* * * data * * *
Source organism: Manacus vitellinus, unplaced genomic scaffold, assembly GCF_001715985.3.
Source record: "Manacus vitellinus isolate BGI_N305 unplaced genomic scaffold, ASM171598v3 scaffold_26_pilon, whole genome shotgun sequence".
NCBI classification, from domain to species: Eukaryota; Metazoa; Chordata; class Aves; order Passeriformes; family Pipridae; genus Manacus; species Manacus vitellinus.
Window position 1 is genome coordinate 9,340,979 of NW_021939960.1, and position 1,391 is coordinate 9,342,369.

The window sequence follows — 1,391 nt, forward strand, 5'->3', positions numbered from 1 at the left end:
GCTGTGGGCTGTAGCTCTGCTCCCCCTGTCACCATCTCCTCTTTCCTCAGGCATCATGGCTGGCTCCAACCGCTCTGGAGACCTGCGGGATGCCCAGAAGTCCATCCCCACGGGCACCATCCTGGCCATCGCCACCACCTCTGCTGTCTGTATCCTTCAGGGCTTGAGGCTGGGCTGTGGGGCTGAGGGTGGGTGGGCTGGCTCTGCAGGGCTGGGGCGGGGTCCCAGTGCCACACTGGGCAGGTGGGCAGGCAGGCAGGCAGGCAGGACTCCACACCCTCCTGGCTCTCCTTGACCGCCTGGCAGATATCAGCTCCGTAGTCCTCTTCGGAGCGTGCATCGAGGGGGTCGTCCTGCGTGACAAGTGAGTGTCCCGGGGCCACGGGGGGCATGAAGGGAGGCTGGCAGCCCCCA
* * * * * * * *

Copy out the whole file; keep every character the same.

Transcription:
Source organism: Manacus vitellinus, unplaced genomic scaffold, assembly GCF_001715985.3.
Source record: "Manacus vitellinus isolate BGI_N305 unplaced genomic scaffold, ASM171598v3 scaffold_26_pilon, whole genome shotgun sequence".
NCBI classification, from domain to species: Eukaryota; Metazoa; Chordata; class Aves; order Passeriformes; family Pipridae; genus Manacus; species Manacus vitellinus.
Window position 1 is genome coordinate 9,340,979 of NW_021939960.1, and position 1,391 is coordinate 9,342,369.

The window sequence follows — 1,391 nt, forward strand, 5'->3', positions numbered from 1 at the left end:
GCTGTGGGCTGTAGCTCTGCTCCCCCTGTCACCATCTCCTCTTTCCTCAGGCATCATGGCTGGCTCCAACCGCTCTGGAGACCTGCGGGATGCCCAGAAGTCCATCCCCACGGGCACCATCCTGGCCATCGCCACCACCTCTGCTGTCTGTATCCTTCAGGGCTTGAGGCTGGGCTGTGGGGCTGAGGGTGGGTGGGCTGGCTCTGCAGGGCTGGGGCGGGGTCCCAGTGCCACACTGGGCAGGTGGGCAGGCAGGCAGGCAGGCAGGACTCCACACCCTCCTGGCTCTCCTTGACCGCCTGGCAGATATCAGCTCCGTAGTCCTCTTCGGAGCGTGCATCGAGGGGGTCGTCCTGCGTGACAAGTGAGTGTCCCGGGGCCACGGGGGGCATGAAGGGAGGCTGGCAGCCCCCA